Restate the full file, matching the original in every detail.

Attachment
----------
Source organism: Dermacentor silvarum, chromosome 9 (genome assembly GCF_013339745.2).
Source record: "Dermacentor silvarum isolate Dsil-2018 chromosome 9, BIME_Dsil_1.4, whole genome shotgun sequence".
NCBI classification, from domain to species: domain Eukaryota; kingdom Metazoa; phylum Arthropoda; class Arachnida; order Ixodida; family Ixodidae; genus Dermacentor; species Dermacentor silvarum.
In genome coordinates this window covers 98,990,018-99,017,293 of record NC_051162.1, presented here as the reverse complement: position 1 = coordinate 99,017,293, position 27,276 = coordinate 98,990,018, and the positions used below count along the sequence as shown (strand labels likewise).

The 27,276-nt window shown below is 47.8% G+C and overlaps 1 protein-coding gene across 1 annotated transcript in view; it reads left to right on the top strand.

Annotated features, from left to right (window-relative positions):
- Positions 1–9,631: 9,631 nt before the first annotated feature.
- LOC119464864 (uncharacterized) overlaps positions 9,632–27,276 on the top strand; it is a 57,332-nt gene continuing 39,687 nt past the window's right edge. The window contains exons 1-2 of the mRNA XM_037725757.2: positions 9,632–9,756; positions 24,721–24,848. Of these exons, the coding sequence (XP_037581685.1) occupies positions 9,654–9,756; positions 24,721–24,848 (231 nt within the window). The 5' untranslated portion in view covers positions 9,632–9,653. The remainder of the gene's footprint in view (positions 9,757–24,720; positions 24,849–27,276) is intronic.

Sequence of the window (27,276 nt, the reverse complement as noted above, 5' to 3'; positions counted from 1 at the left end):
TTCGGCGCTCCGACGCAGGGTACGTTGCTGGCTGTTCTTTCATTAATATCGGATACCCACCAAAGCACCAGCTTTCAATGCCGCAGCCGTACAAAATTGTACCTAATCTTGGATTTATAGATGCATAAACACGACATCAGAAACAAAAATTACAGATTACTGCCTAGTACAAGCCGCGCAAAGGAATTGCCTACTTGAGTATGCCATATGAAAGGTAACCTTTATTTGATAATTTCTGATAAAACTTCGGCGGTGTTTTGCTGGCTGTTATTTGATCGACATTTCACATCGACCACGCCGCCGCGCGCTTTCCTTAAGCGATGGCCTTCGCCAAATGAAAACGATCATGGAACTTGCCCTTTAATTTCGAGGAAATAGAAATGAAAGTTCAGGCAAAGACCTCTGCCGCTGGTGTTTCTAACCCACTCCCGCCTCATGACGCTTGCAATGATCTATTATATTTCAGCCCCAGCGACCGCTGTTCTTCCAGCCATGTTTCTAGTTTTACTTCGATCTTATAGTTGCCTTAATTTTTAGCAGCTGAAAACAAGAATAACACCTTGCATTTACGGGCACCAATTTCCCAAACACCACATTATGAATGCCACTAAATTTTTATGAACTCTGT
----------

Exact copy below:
Source organism: Dermacentor silvarum, chromosome 9 (genome assembly GCF_013339745.2).
Source record: "Dermacentor silvarum isolate Dsil-2018 chromosome 9, BIME_Dsil_1.4, whole genome shotgun sequence".
NCBI classification, from domain to species: domain Eukaryota; kingdom Metazoa; phylum Arthropoda; class Arachnida; order Ixodida; family Ixodidae; genus Dermacentor; species Dermacentor silvarum.
In genome coordinates this window covers 98,990,018-99,017,293 of record NC_051162.1, presented here as the reverse complement: position 1 = coordinate 99,017,293, position 27,276 = coordinate 98,990,018, and the positions used below count along the sequence as shown (strand labels likewise).

The 27,276-nt window shown below is 47.8% G+C and overlaps 1 protein-coding gene across 1 annotated transcript in view; it reads left to right on the top strand.

Annotated features, from left to right (window-relative positions):
- Positions 1–9,631: 9,631 nt before the first annotated feature.
- LOC119464864 (uncharacterized) overlaps positions 9,632–27,276 on the top strand; it is a 57,332-nt gene continuing 39,687 nt past the window's right edge. The window contains exons 1-2 of the mRNA XM_037725757.2: positions 9,632–9,756; positions 24,721–24,848. Of these exons, the coding sequence (XP_037581685.1) occupies positions 9,654–9,756; positions 24,721–24,848 (231 nt within the window). The 5' untranslated portion in view covers positions 9,632–9,653. The remainder of the gene's footprint in view (positions 9,757–24,720; positions 24,849–27,276) is intronic.

Sequence of the window (27,276 nt, the reverse complement as noted above, 5' to 3'; positions counted from 1 at the left end):
TTCGGCGCTCCGACGCAGGGTACGTTGCTGGCTGTTCTTTCATTAATATCGGATACCCACCAAAGCACCAGCTTTCAATGCCGCAGCCGTACAAAATTGTACCTAATCTTGGATTTATAGATGCATAAACACGACATCAGAAACAAAAATTACAGATTACTGCCTAGTACAAGCCGCGCAAAGGAATTGCCTACTTGAGTATGCCATATGAAAGGTAACCTTTATTTGATAATTTCTGATAAAACTTCGGCGGTGTTTTGCTGGCTGTTATTTGATCGACATTTCACATCGACCACGCCGCCGCGCGCTTTCCTTAAGCGATGGCCTTCGCCAAATGAAAACGATCATGGAACTTGCCCTTTAATTTCGAGGAAATAGAAATGAAAGTTCAGGCAAAGACCTCTGCCGCTGGTGTTTCTAACCCACTCCCGCCTCATGACGCTTGCAATGATCTATTATATTTCAGCCCCAGCGACCGCTGTTCTTCCAGCCATGTTTCTAGTTTTACTTCGATCTTATAGTTGCCTTAATTTTTAGCAGCTGAAAACAAGAATAACACCTTGCATTTACGGGCACCAATTTCCCAAACACCACATTATGAATGCCACTAAATTTTTATGAACTCTGT